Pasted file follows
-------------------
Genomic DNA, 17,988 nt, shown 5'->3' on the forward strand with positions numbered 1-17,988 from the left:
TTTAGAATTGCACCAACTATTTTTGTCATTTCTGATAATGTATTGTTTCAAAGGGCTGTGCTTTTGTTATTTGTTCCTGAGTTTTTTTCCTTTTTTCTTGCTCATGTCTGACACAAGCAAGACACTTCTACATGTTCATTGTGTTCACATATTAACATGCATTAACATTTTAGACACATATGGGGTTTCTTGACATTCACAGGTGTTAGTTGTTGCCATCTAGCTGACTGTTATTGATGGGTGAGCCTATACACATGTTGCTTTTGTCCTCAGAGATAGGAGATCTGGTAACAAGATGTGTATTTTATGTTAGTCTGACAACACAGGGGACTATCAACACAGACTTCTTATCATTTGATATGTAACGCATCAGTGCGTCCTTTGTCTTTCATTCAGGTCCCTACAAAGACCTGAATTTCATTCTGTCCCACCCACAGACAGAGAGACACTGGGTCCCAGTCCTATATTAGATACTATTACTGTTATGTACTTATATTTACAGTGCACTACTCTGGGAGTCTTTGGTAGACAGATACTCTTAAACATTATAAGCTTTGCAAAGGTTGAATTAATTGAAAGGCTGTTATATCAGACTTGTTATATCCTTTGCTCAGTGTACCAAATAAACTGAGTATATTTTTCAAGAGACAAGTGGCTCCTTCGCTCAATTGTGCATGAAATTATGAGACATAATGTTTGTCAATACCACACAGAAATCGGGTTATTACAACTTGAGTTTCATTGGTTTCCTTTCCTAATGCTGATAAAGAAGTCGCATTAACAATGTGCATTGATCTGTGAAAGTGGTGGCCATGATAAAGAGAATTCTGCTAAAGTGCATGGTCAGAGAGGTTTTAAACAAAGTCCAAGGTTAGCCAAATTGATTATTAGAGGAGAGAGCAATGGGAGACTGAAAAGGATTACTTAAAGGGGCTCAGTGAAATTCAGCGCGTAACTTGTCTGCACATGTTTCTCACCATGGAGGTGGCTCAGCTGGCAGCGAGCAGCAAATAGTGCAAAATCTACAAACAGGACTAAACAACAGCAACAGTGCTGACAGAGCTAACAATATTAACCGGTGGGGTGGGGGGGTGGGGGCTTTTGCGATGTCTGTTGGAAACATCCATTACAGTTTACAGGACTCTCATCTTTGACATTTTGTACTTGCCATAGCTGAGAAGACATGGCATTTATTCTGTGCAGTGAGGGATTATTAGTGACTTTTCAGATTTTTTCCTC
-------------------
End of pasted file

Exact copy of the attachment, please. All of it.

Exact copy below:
Genomic DNA, 17,988 nt, shown 5'->3' on the forward strand with positions numbered 1-17,988 from the left:
TTTAGAATTGCACCAACTATTTTTGTCATTTCTGATAATGTATTGTTTCAAAGGGCTGTGCTTTTGTTATTTGTTCCTGAGTTTTTTTCCTTTTTTCTTGCTCATGTCTGACACAAGCAAGACACTTCTACATGTTCATTGTGTTCACATATTAACATGCATTAACATTTTAGACACATATGGGGTTTCTTGACATTCACAGGTGTTAGTTGTTGCCATCTAGCTGACTGTTATTGATGGGTGAGCCTATACACATGTTGCTTTTGTCCTCAGAGATAGGAGATCTGGTAACAAGATGTGTATTTTATGTTAGTCTGACAACACAGGGGACTATCAACACAGACTTCTTATCATTTGATATGTAACGCATCAGTGCGTCCTTTGTCTTTCATTCAGGTCCCTACAAAGACCTGAATTTCATTCTGTCCCACCCACAGACAGAGAGACACTGGGTCCCAGTCCTATATTAGATACTATTACTGTTATGTACTTATATTTACAGTGCACTACTCTGGGAGTCTTTGGTAGACAGATACTCTTAAACATTATAAGCTTTGCAAAGGTTGAATTAATTGAAAGGCTGTTATATCAGACTTGTTATATCCTTTGCTCAGTGTACCAAATAAACTGAGTATATTTTTCAAGAGACAAGTGGCTCCTTCGCTCAATTGTGCATGAAATTATGAGACATAATGTTTGTCAATACCACACAGAAATCGGGTTATTACAACTTGAGTTTCATTGGTTTCCTTTCCTAATGCTGATAAAGAAGTCGCATTAACAATGTGCATTGATCTGTGAAAGTGGTGGCCATGATAAAGAGAATTCTGCTAAAGTGCATGGTCAGAGAGGTTTTAAACAAAGTCCAAGGTTAGCCAAATTGATTATTAGAGGAGAGAGCAATGGGAGACTGAAAAGGATTACTTAAAGGGGCTCAGTGAAATTCAGCGCGTAACTTGTCTGCACATGTTTCTCACCATGGAGGTGGCTCAGCTGGCAGCGAGCAGCAAATAGTGCAAAATCTACAAACAGGACTAAACAACAGCAACAGTGCTGACAGAGCTAACAATATTAACCGGTGGGGTGGGGGGGTGGGGGCTTTTGCGATGTCTGTTGGAAACATCCATTACAGTTTACAGGACTCTCATCTTTGACATTTTGTACTTGCCATAGCTGAGAAGACATGGCATTTATTCTGTGCAGTGAGGGATTATTAGTGACTTTTCAGATTTTTTCCTC